Single Manual Harpsichord

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Description (Brief)
This harpsichord was made by an unknown maker, late 19th - early 20th century. It is a single manual harpsichord made in a pseudo-Flemish style with a compass of C/E - f3, and a disposition of 1 x 8”, 1 x 4’, and 2 knobs (one missing) for moving slides that protrude through the cheek piece. The harpsichord has a spruce soundboard with painted floral designs and a blue floral arabesque around the rose hole with a modern cast metal Ruckers-style rose bearing the initials “HR,” and ebony naturals and ivory-topped accidentals. The nameboard is inscribed: “TERRAE REDDO QUOD A COELI ACCEPI” (of what I received from the sky).
The separable outer case is made of wood with painted seascapes and the interior of the lid is painted with a seascape and ships. The case interior is lined with modern imitation Flemish paper. The instrument has a painted wooden stand with gilt decorations and six cabriole legs. It appears that this instrument was made by a workman generally familiar with antique harpsichords but not following any particular style very closely. There is nothing which indicates that it is a rebuild of an authentic earlier instrument in any detail whatsoever.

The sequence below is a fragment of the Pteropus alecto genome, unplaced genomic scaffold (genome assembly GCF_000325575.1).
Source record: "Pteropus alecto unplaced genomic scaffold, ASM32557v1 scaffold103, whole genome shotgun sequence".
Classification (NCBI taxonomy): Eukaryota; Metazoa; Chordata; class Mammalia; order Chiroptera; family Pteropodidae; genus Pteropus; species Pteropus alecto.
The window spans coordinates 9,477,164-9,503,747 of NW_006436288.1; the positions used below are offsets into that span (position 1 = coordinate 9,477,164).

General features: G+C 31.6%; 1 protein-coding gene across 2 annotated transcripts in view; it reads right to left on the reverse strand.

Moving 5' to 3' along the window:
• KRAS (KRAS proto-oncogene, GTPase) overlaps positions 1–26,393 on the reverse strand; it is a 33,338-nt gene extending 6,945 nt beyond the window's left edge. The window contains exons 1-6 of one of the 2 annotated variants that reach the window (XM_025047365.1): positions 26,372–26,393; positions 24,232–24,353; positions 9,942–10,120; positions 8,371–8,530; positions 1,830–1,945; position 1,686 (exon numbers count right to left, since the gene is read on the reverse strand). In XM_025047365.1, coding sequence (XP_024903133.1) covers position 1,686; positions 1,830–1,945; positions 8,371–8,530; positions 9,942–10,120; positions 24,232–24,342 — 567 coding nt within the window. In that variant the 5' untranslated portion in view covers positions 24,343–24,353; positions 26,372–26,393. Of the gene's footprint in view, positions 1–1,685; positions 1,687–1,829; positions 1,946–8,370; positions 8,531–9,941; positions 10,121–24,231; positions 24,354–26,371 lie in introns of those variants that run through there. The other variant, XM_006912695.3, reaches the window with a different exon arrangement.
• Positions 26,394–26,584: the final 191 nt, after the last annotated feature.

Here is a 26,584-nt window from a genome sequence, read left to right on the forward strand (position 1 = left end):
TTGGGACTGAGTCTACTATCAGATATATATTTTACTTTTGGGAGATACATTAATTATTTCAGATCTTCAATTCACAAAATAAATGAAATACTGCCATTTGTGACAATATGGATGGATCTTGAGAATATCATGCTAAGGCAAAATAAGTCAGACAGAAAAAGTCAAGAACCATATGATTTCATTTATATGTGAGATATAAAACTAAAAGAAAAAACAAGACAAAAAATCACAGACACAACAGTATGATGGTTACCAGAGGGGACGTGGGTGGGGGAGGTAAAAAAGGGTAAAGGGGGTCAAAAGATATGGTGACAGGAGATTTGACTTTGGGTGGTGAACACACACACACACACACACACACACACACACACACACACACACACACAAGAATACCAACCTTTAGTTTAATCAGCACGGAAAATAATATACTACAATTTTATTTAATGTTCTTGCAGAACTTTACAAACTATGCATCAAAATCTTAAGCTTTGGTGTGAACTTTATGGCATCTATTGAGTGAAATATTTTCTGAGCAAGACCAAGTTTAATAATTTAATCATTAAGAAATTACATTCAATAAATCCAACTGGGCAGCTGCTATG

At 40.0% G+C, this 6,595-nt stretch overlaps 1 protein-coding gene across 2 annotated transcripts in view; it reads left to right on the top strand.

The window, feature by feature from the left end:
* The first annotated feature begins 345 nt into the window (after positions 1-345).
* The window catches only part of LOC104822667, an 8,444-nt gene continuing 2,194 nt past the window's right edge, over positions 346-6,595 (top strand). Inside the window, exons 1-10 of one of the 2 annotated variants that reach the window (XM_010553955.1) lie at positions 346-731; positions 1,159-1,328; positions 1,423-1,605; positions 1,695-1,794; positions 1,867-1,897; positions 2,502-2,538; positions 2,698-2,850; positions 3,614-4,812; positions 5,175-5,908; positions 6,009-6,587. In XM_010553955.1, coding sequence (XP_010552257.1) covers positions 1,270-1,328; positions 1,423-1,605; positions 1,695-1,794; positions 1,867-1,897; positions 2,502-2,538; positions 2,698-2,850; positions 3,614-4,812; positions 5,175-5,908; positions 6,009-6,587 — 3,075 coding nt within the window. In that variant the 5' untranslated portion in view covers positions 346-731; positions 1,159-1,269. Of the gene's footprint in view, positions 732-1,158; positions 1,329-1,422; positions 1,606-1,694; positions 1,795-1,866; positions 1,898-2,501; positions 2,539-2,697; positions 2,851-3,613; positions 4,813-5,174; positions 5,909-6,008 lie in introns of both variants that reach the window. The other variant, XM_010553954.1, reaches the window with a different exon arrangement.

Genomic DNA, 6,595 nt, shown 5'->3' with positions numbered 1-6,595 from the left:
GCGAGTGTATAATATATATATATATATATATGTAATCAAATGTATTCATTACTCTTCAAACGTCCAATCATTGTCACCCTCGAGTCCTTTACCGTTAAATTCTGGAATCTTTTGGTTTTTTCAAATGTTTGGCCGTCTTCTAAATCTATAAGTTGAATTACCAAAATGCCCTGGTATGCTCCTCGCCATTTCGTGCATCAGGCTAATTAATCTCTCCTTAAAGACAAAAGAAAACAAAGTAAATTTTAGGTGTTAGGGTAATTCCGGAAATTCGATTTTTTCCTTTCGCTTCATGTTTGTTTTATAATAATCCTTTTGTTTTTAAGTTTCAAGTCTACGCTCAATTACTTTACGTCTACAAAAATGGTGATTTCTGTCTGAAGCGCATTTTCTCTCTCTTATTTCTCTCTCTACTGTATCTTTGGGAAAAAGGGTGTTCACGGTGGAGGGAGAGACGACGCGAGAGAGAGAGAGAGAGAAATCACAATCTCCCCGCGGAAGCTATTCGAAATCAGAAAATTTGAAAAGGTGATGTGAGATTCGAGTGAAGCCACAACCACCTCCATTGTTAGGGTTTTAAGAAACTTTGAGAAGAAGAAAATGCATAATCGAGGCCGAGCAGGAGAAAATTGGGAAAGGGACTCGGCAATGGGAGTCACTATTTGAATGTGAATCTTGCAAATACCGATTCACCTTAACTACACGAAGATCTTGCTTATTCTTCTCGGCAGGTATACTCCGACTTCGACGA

Currently not on view
Physical Description
wood (overall material)
metal (overall material)
paint (overall material)
overall: 39 3/4 in x 35 in x 73 in; 100.965 cm x 88.9 cm x 185.42 cm
ID Number
accession number
catalog number
Credit Line
Gift of Cooper Union Museum
See more items in
Culture and the Arts: Musical Instruments
Music & Musical Instruments
Data Source
National Museum of American History


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